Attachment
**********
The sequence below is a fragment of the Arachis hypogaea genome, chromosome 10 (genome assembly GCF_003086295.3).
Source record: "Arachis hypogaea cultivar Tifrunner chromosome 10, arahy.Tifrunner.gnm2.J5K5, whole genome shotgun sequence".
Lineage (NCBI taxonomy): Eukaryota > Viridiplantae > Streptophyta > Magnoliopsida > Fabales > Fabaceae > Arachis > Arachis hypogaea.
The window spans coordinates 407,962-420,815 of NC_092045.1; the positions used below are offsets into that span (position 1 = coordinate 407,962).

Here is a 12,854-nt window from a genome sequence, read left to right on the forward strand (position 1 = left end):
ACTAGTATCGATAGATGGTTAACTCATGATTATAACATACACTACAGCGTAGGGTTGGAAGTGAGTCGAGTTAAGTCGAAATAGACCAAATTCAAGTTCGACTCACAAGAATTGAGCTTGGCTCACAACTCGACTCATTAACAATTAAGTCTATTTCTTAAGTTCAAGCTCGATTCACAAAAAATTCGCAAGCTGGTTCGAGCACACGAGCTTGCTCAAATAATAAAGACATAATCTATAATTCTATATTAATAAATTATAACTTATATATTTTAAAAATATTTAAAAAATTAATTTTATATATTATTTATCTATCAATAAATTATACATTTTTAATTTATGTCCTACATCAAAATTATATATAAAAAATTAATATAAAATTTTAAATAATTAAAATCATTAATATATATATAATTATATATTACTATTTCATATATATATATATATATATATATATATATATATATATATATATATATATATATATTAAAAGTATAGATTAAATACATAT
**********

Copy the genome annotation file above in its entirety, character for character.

The sequence below is a fragment of the Arachis hypogaea genome, chromosome 10 (genome assembly GCF_003086295.3).
Source record: "Arachis hypogaea cultivar Tifrunner chromosome 10, arahy.Tifrunner.gnm2.J5K5, whole genome shotgun sequence".
Lineage (NCBI taxonomy): Eukaryota > Viridiplantae > Streptophyta > Magnoliopsida > Fabales > Fabaceae > Arachis > Arachis hypogaea.
The window spans coordinates 407,962-420,815 of NC_092045.1; the positions used below are offsets into that span (position 1 = coordinate 407,962).

Here is a 12,854-nt window from a genome sequence, read left to right on the forward strand (position 1 = left end):
ACTAGTATCGATAGATGGTTAACTCATGATTATAACATACACTACAGCGTAGGGTTGGAAGTGAGTCGAGTTAAGTCGAAATAGACCAAATTCAAGTTCGACTCACAAGAATTGAGCTTGGCTCACAACTCGACTCATTAACAATTAAGTCTATTTCTTAAGTTCAAGCTCGATTCACAAAAAATTCGCAAGCTGGTTCGAGCACACGAGCTTGCTCAAATAATAAAGACATAATCTATAATTCTATATTAATAAATTATAACTTATATATTTTAAAAATATTTAAAAAATTAATTTTATATATTATTTATCTATCAATAAATTATACATTTTTAATTTATGTCCTACATCAAAATTATATATAAAAAATTAATATAAAATTTTAAATAATTAAAATCATTAATATATATATAATTATATATTACTATTTCATATATATATATATATATATATATATATATATATATATATATATATATATATATATTAAAAGTATAGATTAAATACATAT